Home » Celebrity, Public Affairs, Shopping & Deal, Technology, Telecom » “Music will Have its comeback Via Tech and Advertising Markets,” says Industry Brand Executive Devin Gibson

Among the exciting unveiling of new tech and brand innovations at the international Consumer Electronic Show in Las Vegas was optimistic resolve from Music Branding Executive, Devin Gibson. Gibson, whose had oscillating relations with major labels in the past including Universal Music [http://celebdiceria.com/music-video-director-author-devin-gibson-breaks-his-silenceover-controversial-book-release-exclusive-interview/] , expressed again his support of independent workers and the new ways corporations will market incoming material. At the conference Gibson cited the notable increase of independent musicians hired by labels, as well as the dwarfing numbers of physical/download purchases versus it’s revenue giant streaming platforms.

The findings determined by the US bureau of labor statistics marked Independent musicians as the new employment majority, beating label employed musicians by over 1,800 reports in 2012. “Compared to the mere 300 mark Independent musicians held in 2003, not only has job growth doubled for us, it’s being outsourced. Business collaboration is the next move for major labels and it will bring music to the forefront and benefit everyone.” Gibson attributed the success of music streaming platforms and future music -tech startups to Independent musicians as well claiming “The new investing subculture is rising for music related startups, individuals and major labels are all in the market for the same things now, everyone wants new ideas and ways to interact with the product.

The window of the opportunity is wide open and will bring so many new applications that our future generations will not know how we lived without.” Some companies involved have concluded similarly, Mood Media [http://www.moodmedia.com/news-company-single/1038/24/11/2014/Mood-Media-andShazam-Announce-Shazam-In-Store-Mobile-Marketing-Solution%5D] CEO described the move to partner with active global music app Shazam as a success citing “Proprietary apps for mobile devices are expensive to develop and are often underutilized by customers, but Shazam’s massive user base allows businesses to benefit from a high probability of connecting with customers through that platform.” The marketing solution’s currently implemented across storefronts worldwide including US major chain supplier, Office Depot.

“Bottom line is the opportunity for growth has not limited itself to music and tech, advancements within both have opened another route for advertisement, arguably the most profitable contender in Entertainment right now.” Gibson noted to a crowd of developers and venture capitalists attending the event. The controversial Brand Advisor did manage to stir conflicted feelings on his position, one developer from a San Francisco startup, summing up his comments as “dismissive” on the relevance of physical media. “Looking at the response to vinyl 1 I’d say fans still want physical ownership. To feel and hold the media in their hands, it’s not dead yet.” Also adding, “people hate ads.”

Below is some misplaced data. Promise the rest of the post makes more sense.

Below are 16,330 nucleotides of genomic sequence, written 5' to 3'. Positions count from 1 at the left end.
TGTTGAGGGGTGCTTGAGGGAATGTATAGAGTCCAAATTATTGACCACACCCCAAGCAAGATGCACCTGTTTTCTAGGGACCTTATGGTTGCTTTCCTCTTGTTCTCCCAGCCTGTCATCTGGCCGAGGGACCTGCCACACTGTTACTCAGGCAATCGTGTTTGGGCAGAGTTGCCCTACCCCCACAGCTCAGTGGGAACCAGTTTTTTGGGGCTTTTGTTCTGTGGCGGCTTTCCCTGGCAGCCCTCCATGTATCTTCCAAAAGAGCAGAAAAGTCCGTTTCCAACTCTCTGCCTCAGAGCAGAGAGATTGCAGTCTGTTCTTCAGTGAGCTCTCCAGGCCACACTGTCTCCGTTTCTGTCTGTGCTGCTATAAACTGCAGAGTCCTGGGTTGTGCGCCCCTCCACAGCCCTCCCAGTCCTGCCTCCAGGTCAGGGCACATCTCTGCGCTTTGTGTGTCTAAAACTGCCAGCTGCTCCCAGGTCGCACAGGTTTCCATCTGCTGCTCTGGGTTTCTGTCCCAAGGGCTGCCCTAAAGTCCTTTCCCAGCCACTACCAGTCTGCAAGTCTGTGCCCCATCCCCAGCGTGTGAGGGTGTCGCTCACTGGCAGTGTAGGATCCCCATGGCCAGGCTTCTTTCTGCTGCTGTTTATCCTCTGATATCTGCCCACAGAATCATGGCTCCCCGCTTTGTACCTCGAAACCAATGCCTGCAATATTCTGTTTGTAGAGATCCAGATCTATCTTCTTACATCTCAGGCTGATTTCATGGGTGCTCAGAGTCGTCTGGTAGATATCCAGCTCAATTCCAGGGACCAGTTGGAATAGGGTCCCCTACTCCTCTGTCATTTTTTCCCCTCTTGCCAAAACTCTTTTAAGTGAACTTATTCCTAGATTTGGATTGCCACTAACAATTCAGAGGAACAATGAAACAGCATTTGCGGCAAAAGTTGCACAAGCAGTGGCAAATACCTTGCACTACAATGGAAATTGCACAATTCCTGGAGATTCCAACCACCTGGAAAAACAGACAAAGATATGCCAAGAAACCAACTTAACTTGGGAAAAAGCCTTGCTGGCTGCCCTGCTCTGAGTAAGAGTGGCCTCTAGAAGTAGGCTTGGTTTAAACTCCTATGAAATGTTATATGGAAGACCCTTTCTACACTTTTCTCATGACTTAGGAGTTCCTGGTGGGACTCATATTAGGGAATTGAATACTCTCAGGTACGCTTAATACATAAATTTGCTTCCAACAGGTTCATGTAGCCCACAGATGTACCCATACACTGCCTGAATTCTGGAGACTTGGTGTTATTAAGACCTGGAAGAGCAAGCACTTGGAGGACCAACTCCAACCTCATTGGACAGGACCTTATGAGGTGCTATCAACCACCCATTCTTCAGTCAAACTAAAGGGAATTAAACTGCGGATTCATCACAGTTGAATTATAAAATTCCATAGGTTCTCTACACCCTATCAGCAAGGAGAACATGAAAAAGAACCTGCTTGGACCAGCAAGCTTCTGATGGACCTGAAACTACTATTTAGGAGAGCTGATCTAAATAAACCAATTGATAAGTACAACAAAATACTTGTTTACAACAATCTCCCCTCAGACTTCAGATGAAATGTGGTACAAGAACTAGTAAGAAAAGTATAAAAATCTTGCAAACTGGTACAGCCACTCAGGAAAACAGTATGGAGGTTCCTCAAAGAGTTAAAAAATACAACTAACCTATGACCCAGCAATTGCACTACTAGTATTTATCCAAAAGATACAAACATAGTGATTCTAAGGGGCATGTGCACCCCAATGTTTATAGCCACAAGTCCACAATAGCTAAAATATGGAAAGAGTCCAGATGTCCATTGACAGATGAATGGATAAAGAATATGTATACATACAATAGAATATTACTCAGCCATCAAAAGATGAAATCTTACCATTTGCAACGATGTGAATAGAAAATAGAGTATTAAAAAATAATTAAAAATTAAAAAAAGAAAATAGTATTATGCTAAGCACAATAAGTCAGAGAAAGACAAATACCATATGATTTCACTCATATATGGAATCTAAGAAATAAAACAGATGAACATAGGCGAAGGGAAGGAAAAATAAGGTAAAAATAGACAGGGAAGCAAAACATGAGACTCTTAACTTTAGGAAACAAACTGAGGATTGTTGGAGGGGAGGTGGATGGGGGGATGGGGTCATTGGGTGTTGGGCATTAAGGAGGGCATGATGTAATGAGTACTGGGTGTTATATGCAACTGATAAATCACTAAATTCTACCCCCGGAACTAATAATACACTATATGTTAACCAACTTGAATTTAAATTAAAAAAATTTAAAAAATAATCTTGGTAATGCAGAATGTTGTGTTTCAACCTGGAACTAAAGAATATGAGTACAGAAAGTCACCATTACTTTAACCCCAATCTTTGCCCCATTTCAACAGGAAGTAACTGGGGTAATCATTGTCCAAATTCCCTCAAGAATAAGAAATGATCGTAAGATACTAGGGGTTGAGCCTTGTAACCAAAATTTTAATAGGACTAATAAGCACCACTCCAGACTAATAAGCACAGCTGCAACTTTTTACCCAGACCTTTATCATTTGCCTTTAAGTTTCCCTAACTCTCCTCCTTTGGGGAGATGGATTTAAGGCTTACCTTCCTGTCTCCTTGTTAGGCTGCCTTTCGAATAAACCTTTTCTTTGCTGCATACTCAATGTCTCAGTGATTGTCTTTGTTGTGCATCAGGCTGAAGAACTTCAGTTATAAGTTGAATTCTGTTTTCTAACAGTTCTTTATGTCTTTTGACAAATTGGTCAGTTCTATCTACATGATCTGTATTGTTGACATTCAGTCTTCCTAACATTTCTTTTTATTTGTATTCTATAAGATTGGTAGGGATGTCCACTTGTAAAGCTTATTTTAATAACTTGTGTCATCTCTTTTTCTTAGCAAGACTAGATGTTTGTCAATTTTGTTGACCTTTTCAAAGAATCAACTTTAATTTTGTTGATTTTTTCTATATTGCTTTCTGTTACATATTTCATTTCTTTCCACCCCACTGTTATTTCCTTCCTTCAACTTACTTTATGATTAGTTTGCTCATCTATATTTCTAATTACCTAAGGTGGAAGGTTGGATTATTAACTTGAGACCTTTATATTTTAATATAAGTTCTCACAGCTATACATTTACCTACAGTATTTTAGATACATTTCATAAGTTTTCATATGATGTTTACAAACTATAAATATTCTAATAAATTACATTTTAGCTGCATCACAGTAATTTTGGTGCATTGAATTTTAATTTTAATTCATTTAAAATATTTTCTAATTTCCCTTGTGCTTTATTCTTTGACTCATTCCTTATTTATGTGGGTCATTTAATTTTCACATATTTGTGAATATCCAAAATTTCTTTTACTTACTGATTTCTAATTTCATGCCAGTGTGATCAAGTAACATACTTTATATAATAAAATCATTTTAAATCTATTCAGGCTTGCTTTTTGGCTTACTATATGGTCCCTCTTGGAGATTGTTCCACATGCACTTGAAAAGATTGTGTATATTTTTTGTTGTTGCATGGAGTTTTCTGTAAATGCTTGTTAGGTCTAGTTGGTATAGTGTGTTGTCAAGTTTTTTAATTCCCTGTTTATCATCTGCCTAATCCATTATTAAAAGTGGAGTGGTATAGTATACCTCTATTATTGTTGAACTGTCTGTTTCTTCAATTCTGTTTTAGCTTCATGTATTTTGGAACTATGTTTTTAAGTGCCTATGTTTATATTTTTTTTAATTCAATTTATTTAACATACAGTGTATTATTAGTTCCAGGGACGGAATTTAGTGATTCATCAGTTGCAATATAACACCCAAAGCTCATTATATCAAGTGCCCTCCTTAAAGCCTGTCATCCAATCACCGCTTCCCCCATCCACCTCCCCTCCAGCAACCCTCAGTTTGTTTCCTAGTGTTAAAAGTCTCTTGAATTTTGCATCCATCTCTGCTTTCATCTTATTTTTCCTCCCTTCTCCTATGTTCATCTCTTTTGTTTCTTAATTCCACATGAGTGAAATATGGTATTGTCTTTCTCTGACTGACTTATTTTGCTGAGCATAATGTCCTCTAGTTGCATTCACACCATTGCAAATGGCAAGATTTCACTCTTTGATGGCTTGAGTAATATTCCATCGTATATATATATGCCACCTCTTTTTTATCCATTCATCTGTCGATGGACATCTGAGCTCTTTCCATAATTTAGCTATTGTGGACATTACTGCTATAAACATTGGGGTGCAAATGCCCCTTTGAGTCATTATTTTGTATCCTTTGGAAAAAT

On another end, CEOs of Sony and Universal {shared similar disdain} [http://qz.com/360002/the-music-industry-is-going-to-fight-the-internet-againand-its-probably-going-to-lose/] towards further alliance between music and advertisement. In reference towards ad funded “free” subscription streaming sites like Spotify, Sony Music CEO Doug Morris said to music industry outlet Hits Daily Double “I equate “Free” with the decline of the music business.” Universal music’s CEO Lucian Grainge following with a statement to Re/Code “Ad-funded on-demand is not going to sustain the entire ecosystem of the creators as well as the investors.”

In correspondence leaked to The New York Post Spotify reportedly will pay 1 billion dollars in ad revenue, royalties, and subscription profits to Universal Music in addition to pretax earnings the label will receive as a stake owner of the platform. Despite the progress, the question of Spotify’s stability remains a topic of debate as well as music–tech-advertising mergers following Apple and Beats’ launch of Apple Music, and Google’s acquirement of Youtube. The musicadvertising-tech mergers have shown significant increase and demand between the industries however, the longevity of any of the ventures are still too early to predict. Spotify’s VP of Product Shiva Rajaraman recently praised [http://www.spin.com/2015/10/future-of-musicspotify-bose-record-store-day/] a partnership with Playstation and pending negotiations with Uber. “I think one of the things we’re really embracing now is the idea that music is ambient, and therefore can be a companion for many many experiences.”

A Spotify music discovery solution on coffee franchise Starbucks’ mobile app has also surfaced just earlier this week. Despite controversy among peers Gibson remains optimistic over the highly publicized music industry crisis closing “Music is moving further from being a cd and a poster, we can mix and merge it to other industries and engage with listeners more than ever. That’s the beauty of struggle, it opens our eyes to the same windows of opportunity we simply failed to take notice of before.”

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